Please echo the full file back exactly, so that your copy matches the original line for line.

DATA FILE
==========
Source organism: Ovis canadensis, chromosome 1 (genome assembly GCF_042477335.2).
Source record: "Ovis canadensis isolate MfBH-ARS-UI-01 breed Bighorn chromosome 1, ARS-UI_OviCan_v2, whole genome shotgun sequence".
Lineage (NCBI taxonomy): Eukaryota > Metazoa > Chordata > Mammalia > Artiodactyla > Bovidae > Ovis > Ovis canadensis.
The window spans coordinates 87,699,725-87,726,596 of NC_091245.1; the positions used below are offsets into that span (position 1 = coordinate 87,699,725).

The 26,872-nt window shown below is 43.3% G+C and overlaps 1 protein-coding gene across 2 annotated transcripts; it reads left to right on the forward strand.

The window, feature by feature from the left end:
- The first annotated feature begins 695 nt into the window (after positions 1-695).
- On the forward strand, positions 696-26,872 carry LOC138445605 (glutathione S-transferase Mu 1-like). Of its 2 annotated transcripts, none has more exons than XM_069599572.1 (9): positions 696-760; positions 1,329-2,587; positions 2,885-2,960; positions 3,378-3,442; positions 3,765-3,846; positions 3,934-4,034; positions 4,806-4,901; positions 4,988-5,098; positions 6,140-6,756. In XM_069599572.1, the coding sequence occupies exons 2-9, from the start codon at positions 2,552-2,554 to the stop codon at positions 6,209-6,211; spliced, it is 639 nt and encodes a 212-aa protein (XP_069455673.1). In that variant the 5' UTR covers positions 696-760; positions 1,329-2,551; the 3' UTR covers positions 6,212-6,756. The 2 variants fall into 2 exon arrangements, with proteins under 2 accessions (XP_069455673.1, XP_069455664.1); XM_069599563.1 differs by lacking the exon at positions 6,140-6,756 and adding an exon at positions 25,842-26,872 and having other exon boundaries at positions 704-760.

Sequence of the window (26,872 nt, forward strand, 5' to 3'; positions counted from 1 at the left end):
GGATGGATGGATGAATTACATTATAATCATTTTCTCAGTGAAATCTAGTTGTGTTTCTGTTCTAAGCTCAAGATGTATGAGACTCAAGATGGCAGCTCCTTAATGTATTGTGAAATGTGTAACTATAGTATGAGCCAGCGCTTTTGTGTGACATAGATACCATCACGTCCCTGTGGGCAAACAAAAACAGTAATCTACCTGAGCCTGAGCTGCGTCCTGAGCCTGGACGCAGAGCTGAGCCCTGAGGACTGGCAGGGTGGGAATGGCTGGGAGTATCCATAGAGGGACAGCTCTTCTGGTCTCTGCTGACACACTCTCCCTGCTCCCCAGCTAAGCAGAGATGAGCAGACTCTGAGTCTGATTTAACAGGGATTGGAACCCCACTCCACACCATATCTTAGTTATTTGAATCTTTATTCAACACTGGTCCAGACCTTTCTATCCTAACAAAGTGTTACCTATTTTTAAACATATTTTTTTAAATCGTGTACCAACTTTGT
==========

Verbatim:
Source organism: Ovis canadensis, chromosome 1 (genome assembly GCF_042477335.2).
Source record: "Ovis canadensis isolate MfBH-ARS-UI-01 breed Bighorn chromosome 1, ARS-UI_OviCan_v2, whole genome shotgun sequence".
Lineage (NCBI taxonomy): Eukaryota > Metazoa > Chordata > Mammalia > Artiodactyla > Bovidae > Ovis > Ovis canadensis.
The window spans coordinates 87,699,725-87,726,596 of NC_091245.1; the positions used below are offsets into that span (position 1 = coordinate 87,699,725).

The 26,872-nt window shown below is 43.3% G+C and overlaps 1 protein-coding gene across 2 annotated transcripts; it reads left to right on the forward strand.

The window, feature by feature from the left end:
- The first annotated feature begins 695 nt into the window (after positions 1-695).
- On the forward strand, positions 696-26,872 carry LOC138445605 (glutathione S-transferase Mu 1-like). Of its 2 annotated transcripts, none has more exons than XM_069599572.1 (9): positions 696-760; positions 1,329-2,587; positions 2,885-2,960; positions 3,378-3,442; positions 3,765-3,846; positions 3,934-4,034; positions 4,806-4,901; positions 4,988-5,098; positions 6,140-6,756. In XM_069599572.1, the coding sequence occupies exons 2-9, from the start codon at positions 2,552-2,554 to the stop codon at positions 6,209-6,211; spliced, it is 639 nt and encodes a 212-aa protein (XP_069455673.1). In that variant the 5' UTR covers positions 696-760; positions 1,329-2,551; the 3' UTR covers positions 6,212-6,756. The 2 variants fall into 2 exon arrangements, with proteins under 2 accessions (XP_069455673.1, XP_069455664.1); XM_069599563.1 differs by lacking the exon at positions 6,140-6,756 and adding an exon at positions 25,842-26,872 and having other exon boundaries at positions 704-760.

Sequence of the window (26,872 nt, forward strand, 5' to 3'; positions counted from 1 at the left end):
GGATGGATGGATGAATTACATTATAATCATTTTCTCAGTGAAATCTAGTTGTGTTTCTGTTCTAAGCTCAAGATGTATGAGACTCAAGATGGCAGCTCCTTAATGTATTGTGAAATGTGTAACTATAGTATGAGCCAGCGCTTTTGTGTGACATAGATACCATCACGTCCCTGTGGGCAAACAAAAACAGTAATCTACCTGAGCCTGAGCTGCGTCCTGAGCCTGGACGCAGAGCTGAGCCCTGAGGACTGGCAGGGTGGGAATGGCTGGGAGTATCCATAGAGGGACAGCTCTTCTGGTCTCTGCTGACACACTCTCCCTGCTCCCCAGCTAAGCAGAGATGAGCAGACTCTGAGTCTGATTTAACAGGGATTGGAACCCCACTCCACACCATATCTTAGTTATTTGAATCTTTATTCAACACTGGTCCAGACCTTTCTATCCTAACAAAGTGTTACCTATTTTTAAACATATTTTTTTAAATCGTGTACCAACTTTGT